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Venezuelan President Hugo Chavez accused the government of the United States of delaying the sale of parts for the repair and maintenance of Venezuela’s fleet of F-16 fighters.

"The Unites States is delaying the supply of spare parts, reducing the operating time of our planes. We are going to have to sign accords with other countries to see if we can get those parts or manufacture them here," Chavez said during his weekly live TV show.

Venezuela’s leftist leader, who frequently clashes with the U.S. administration for his criticisms to capitalist neoliberalism, the U.S. aggressive "imperialist" foreign policy, and his cooperation with Cuban President Fidel Castro, said that the U.S. sold the F-16 planes to Venezuela "at a really high price". Venezuela bought a fleet of 24 F-16 from the U.S. in the early 80’s. He also said the maintenance price of the fleet is also very high.

Sources close to the government have reported complains of very high prices from the U.S. for a proposed technological update of the aging fleet. Rumors about a possible purchase of Russian MIG-29 have been denied by several Venezuelan officials, which suggest that Venezuela might be applying pressure to negotiate better prices to update their old F-16 fighters.

Chavez also complained of "unacceptable conditions" imposed by the U.S. in order to make the repairs. "We are not going to bend to pressure," he said. "Why do they have to get into our air bases?," he asked. He did not specify on the details of the alleged "pressures".

The President highlighted a possible deal to buy Super Tucano military training planes from Brazil’s Embraer. "They [the Brazilians] are not imposing those kinds of restrictions," he added. Chavez mentioned the possibility of purchasing commercial planes from Embraer, which recently unveiled a new 110-seat plane the Embraer 195. Brazilian President Lula arrived in Caracas last night for an official visit at which the purchase of Brazilian commercial and military planes will be discussed.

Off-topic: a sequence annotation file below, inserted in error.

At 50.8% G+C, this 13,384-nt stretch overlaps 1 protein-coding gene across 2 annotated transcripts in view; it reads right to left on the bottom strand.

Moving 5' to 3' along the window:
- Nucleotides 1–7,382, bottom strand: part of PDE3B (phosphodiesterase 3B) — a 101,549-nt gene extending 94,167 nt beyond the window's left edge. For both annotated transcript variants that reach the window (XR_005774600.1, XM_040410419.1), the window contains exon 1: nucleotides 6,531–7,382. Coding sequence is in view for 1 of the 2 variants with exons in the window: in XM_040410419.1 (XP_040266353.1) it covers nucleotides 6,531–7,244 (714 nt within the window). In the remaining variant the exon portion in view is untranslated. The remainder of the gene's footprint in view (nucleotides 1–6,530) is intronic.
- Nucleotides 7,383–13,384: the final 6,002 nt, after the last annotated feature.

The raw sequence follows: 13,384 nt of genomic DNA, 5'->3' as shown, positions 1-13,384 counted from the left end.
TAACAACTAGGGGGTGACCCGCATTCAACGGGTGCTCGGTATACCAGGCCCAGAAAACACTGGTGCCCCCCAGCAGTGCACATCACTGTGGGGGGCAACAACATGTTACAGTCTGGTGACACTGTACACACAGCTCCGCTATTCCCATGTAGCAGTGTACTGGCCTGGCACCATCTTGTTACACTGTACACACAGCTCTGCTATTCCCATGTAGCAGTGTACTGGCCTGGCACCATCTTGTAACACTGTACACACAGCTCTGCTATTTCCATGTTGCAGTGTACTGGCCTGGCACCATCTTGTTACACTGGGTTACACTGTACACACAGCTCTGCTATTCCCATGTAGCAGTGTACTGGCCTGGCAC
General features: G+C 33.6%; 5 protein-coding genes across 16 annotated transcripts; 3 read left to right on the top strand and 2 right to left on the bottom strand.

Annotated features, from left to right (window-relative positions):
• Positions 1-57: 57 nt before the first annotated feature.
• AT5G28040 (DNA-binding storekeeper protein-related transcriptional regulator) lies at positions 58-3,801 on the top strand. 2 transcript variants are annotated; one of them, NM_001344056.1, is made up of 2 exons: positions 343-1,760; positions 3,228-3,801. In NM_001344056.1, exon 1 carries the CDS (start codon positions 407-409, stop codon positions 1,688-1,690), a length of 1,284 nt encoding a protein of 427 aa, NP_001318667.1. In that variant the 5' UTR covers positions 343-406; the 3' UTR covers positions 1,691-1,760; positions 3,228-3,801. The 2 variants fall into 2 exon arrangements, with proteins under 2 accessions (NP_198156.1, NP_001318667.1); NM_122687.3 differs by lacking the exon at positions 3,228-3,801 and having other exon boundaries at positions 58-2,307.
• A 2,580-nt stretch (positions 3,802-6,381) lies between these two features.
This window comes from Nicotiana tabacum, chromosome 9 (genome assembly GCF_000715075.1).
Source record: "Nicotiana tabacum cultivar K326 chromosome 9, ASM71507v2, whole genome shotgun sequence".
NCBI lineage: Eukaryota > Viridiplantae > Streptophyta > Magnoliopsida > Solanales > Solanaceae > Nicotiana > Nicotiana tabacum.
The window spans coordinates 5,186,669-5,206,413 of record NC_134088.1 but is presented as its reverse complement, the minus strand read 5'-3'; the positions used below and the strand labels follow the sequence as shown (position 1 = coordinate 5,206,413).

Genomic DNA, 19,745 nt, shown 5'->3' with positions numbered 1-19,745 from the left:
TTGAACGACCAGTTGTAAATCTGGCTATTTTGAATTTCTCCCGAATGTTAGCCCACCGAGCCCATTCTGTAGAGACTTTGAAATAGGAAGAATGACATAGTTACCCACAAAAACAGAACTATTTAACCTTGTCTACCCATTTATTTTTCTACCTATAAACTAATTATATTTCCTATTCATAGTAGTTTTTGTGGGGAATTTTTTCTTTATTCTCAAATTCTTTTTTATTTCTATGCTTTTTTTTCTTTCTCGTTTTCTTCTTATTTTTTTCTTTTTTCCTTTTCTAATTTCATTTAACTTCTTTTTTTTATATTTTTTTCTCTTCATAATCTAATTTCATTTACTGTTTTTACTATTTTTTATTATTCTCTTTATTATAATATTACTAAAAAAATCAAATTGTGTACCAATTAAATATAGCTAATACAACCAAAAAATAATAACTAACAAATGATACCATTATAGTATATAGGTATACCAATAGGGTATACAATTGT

The President also mentioned a deal to purchase a communications satellite from China. "The U.S. government would want that the satellite we are going to put up there is made by them, so the can hook us up for the next 100 years," he said.

He also dismissed as "ridiculous" the recent U.S. complains about Venezuela’s intended purchase of AK-47 rifles and some helicopters from Russia. U.S. Ambassador to Venezuela William Brownfield, recently complained about the "lack of transparency" in the way Venezuela is negotiating the weapons purchase from Russia.

Chavez had mentioned earlier that the U.S. has "no morals" to criticize Venezuela’s arms purchases. "They sold weapons to Saddam Hussein, and they armed Al-Qaeda, but the serpent turned against them," he said. Russian officials also criticized Washington’s comments on the possible arms sales, saying that no international laws are being broken. U.S. officials have expressed preoccupations about the possibility that the weapons may fall into the hands of Colombian guerilla groups branded as "terrorists" by Washington. The U.S. has suggested that Chavez provides aid to the Colombian leftist groups.